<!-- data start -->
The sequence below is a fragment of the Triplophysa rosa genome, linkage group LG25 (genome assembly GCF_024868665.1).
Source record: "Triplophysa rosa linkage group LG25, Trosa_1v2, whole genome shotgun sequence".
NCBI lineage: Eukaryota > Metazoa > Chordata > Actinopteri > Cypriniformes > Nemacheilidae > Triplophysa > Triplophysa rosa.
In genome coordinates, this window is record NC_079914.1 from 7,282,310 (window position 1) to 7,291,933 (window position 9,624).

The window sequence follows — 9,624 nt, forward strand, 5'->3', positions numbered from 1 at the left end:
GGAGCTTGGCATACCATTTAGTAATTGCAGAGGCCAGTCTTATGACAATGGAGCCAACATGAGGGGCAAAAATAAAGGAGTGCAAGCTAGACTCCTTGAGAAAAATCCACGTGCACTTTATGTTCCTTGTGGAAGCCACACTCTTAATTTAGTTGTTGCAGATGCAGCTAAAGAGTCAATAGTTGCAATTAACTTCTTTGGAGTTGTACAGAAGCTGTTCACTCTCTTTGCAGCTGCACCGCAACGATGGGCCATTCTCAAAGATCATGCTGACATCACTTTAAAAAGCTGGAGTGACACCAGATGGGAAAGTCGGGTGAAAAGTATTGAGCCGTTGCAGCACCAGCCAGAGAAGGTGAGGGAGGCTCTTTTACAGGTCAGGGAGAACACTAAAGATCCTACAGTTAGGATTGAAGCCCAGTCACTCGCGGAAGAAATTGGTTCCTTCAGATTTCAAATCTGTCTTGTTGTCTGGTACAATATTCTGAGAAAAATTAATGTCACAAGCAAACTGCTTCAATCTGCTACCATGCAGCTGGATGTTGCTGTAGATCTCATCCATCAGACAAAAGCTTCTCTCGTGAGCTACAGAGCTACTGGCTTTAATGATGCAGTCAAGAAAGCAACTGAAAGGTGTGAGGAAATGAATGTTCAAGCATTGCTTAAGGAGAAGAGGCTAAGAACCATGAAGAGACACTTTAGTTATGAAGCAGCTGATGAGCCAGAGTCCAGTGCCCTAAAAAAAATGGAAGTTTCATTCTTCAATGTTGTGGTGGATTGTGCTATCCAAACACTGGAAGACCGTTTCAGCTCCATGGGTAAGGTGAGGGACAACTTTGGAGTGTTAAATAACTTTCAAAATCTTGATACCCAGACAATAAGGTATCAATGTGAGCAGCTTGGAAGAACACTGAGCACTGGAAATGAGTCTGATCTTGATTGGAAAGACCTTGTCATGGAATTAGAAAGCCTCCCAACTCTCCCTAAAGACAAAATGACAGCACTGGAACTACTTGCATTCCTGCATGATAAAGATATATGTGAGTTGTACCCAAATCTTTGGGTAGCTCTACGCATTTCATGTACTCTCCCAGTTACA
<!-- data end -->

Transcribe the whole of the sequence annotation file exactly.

The sequence below is a fragment of the Triplophysa rosa genome, linkage group LG25 (genome assembly GCF_024868665.1).
Source record: "Triplophysa rosa linkage group LG25, Trosa_1v2, whole genome shotgun sequence".
NCBI lineage: Eukaryota > Metazoa > Chordata > Actinopteri > Cypriniformes > Nemacheilidae > Triplophysa > Triplophysa rosa.
In genome coordinates, this window is record NC_079914.1 from 7,282,310 (window position 1) to 7,291,933 (window position 9,624).

The window sequence follows — 9,624 nt, forward strand, 5'->3', positions numbered from 1 at the left end:
GGAGCTTGGCATACCATTTAGTAATTGCAGAGGCCAGTCTTATGACAATGGAGCCAACATGAGGGGCAAAAATAAAGGAGTGCAAGCTAGACTCCTTGAGAAAAATCCACGTGCACTTTATGTTCCTTGTGGAAGCCACACTCTTAATTTAGTTGTTGCAGATGCAGCTAAAGAGTCAATAGTTGCAATTAACTTCTTTGGAGTTGTACAGAAGCTGTTCACTCTCTTTGCAGCTGCACCGCAACGATGGGCCATTCTCAAAGATCATGCTGACATCACTTTAAAAAGCTGGAGTGACACCAGATGGGAAAGTCGGGTGAAAAGTATTGAGCCGTTGCAGCACCAGCCAGAGAAGGTGAGGGAGGCTCTTTTACAGGTCAGGGAGAACACTAAAGATCCTACAGTTAGGATTGAAGCCCAGTCACTCGCGGAAGAAATTGGTTCCTTCAGATTTCAAATCTGTCTTGTTGTCTGGTACAATATTCTGAGAAAAATTAATGTCACAAGCAAACTGCTTCAATCTGCTACCATGCAGCTGGATGTTGCTGTAGATCTCATCCATCAGACAAAAGCTTCTCTCGTGAGCTACAGAGCTACTGGCTTTAATGATGCAGTCAAGAAAGCAACTGAAAGGTGTGAGGAAATGAATGTTCAAGCATTGCTTAAGGAGAAGAGGCTAAGAACCATGAAGAGACACTTTAGTTATGAAGCAGCTGATGAGCCAGAGTCCAGTGCCCTAAAAAAAATGGAAGTTTCATTCTTCAATGTTGTGGTGGATTGTGCTATCCAAACACTGGAAGACCGTTTCAGCTCCATGGGTAAGGTGAGGGACAACTTTGGAGTGTTAAATAACTTTCAAAATCTTGATACCCAGACAATAAGGTATCAATGTGAGCAGCTTGGAAGAACACTGAGCACTGGAAATGAGTCTGATCTTGATTGGAAAGACCTTGTCATGGAATTAGAAAGCCTCCCAACTCTCCCTAAAGACAAAATGACAGCACTGGAACTACTTGCATTCCTGCATGATAAAGATATATGTGAGTTGTACCCAAATCTTTGGGTAGCTCTACGCATTTCATGTACTCTCCCAGTTACA